Poppy Cross resisted meditation years. A new convert, she now credits it with a wealth of positive effects, from helping her to run a marathon to bringing peace and grounded self-awareness

“What you think, you become. What you feel, you attract. What you imagine, you create.” It’s hard to deny the towering wisdom of this succinct Buddhist philosophy. From experience I can attest to the fact that a person has the power to create their own reality. To that end, it’s a good idea to be careful what you wish for.

According to The World Health Organisation stress has become “the epidemic of the 21st century”. So it’s no surprise that practises like mindfulness and meditation are growing exponentially in direct correlation to soaring stress levels in an effort to counterbalance the crisis. For some time I’d been thinking about meditation and its multitude of benefits for the mind, body and soul and how it can powerfully reduce stress and anxiety. I’d remained however, firmly in the thinking zone without considering the actual becoming part. I wasn’t alone. Many of my friends had also mentioned that they too were struggling to actually find the motivation to meditate despite having heard the same plethora of positives that come through practising it. But perhaps this fence-sititng was due to the fact that we weren’t in crisis mode. Sure, we all have our moments, especially when tired but during these times the last thing we want to do is sit down and make ourselves meditate, was the way we saw it. We agreed that meditation seemed like a discipline (it is) and work (it is) that we could do without (we could but we were worse off) and we didn’t fully understand its great payoffs.

As time went on I thought about meditation more. I read articles and listened to podcasts where world thought leaders like Tim Ferris, Sam Harris and Oprah Winfrey praised meditation and its power to make themselves and others happier, healthier, more productive and less stressed. It shouldn’t just be thought of as a crisis management practise but as something that can optimise even the happiest days. I then started to attract invitations to become involved in meditation. The efficacy of the practise seemed undeniable and the universe was signalling that the time was now for me to start meditating.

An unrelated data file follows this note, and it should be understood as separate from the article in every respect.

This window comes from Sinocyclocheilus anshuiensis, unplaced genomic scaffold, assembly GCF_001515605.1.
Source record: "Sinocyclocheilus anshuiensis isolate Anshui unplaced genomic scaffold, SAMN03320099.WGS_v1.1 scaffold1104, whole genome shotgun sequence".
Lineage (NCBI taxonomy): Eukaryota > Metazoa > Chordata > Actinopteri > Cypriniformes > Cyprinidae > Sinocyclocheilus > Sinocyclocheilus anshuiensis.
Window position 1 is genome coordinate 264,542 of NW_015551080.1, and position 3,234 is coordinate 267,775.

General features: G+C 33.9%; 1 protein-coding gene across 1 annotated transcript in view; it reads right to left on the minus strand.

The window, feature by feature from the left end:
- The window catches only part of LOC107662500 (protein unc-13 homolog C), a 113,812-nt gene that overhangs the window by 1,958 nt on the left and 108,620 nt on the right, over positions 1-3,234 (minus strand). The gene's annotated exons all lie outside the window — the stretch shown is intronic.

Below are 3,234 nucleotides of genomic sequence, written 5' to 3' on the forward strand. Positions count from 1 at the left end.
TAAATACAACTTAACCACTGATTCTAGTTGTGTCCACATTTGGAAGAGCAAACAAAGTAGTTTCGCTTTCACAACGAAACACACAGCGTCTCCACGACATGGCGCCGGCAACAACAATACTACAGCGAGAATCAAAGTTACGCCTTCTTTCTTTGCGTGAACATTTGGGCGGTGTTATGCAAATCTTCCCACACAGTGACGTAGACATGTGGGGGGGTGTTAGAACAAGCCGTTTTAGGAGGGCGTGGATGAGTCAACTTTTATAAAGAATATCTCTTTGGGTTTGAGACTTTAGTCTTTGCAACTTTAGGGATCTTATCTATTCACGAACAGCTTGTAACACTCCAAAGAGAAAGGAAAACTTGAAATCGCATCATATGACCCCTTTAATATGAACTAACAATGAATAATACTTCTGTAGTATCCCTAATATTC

A literal dictionary definition describes meditation as the “Focus of one’s mind for a period of time, in silence or with the aid of chanting, for religious or spiritual purposes or as a method of relaxation.” It is up to you which method you use. There is no right, wrong or better way to meditate. It is simply about what works for you. Founder of Just Breathe, Michael Wong, also emphasises that there is never a bad meditation. “Expect thoughts to come and go and know that this is natural”, he encourages. As he stresses, it is fundamental not to judge your thoughts.

 

Once I had a better understanding of what I was supposed to be doing, I began to meditate daily. For me, this means choosing a space outside in nature to sit comfortably, close my eyes, set a 20-minute timer and repeat a mantra given to me on the course. Sometimes, I want to listen to music and I love the soothing guidance of Michael’s voice on the Just Breathe app, so I do this frequently too. Each meditation always leaves me feeling more grounded and self-aware. It’s a reminder to take stock of what’s going on in your internal and external environment and ensure you are optimising your time and energy. Done regularly over time, these little assessments can lead to big outcomes.

 

This year I ran the Berlin marathon. It was my first ever 26.2 miles and I believe that my meditation practise helped me overcome the pain I felt in the second half. I was able to focus, think positively, be in the moment and just run each step at a time. If you’re waiting for “the right time” to start, do yourself a favour and take this as your formal invitation. Start today.

 

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